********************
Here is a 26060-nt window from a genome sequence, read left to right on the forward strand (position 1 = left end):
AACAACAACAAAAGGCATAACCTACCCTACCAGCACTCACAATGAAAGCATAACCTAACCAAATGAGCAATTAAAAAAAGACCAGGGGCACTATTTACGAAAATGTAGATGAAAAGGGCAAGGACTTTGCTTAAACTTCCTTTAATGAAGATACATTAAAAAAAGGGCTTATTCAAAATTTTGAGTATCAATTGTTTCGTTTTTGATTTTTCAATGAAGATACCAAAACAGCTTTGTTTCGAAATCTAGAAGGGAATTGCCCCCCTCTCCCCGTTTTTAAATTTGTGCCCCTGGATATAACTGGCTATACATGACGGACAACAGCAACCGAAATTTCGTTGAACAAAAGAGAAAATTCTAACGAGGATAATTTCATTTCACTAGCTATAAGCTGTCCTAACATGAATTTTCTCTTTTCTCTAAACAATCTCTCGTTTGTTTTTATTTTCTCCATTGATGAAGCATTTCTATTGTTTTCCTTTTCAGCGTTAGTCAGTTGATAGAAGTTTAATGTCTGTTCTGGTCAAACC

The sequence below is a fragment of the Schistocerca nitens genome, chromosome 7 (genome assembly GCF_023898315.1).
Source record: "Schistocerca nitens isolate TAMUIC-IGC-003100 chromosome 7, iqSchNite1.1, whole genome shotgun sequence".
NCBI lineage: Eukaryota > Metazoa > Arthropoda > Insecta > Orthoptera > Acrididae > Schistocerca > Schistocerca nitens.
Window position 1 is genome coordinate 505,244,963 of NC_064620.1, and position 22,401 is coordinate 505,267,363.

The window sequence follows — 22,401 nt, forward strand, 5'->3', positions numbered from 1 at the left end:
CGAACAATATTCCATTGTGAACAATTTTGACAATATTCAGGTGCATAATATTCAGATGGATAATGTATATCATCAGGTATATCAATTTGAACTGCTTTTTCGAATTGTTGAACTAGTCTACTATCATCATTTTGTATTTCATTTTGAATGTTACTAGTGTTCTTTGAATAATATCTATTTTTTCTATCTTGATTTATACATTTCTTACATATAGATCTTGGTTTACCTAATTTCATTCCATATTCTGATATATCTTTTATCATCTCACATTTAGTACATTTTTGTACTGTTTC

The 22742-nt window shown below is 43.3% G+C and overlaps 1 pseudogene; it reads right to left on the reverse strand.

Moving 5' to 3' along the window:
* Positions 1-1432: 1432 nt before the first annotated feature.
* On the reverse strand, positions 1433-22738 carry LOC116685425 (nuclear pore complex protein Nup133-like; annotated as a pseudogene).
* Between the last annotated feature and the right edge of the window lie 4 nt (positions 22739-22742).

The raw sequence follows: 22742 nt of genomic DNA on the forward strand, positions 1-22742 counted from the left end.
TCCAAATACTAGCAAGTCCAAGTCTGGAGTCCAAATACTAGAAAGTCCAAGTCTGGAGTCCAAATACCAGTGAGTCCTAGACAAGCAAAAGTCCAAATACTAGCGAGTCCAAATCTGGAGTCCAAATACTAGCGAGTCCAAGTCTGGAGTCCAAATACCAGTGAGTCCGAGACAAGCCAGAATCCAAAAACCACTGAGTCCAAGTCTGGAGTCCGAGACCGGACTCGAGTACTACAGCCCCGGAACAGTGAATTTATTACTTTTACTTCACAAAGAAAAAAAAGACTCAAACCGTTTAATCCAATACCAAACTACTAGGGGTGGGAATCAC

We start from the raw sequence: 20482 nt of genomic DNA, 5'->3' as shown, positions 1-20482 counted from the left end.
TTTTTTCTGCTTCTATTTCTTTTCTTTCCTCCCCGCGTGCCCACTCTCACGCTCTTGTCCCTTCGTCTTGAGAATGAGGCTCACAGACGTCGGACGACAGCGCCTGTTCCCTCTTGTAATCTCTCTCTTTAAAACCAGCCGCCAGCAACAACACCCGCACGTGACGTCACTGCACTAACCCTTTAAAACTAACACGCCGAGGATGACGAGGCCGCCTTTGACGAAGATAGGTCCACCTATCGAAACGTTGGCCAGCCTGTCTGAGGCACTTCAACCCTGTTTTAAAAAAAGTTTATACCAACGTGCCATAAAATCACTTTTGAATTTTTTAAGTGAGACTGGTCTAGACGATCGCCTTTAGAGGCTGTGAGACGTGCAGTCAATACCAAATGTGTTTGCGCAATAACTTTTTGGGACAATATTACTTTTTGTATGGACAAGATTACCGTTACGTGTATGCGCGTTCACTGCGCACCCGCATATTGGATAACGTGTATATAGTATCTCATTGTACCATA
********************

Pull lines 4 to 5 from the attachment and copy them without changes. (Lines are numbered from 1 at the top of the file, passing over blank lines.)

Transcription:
Source record: "Schistocerca nitens isolate TAMUIC-IGC-003100 chromosome 7, iqSchNite1.1, whole genome shotgun sequence".
NCBI lineage: Eukaryota > Metazoa > Arthropoda > Insecta > Orthoptera > Acrididae > Schistocerca > Schistocerca nitens.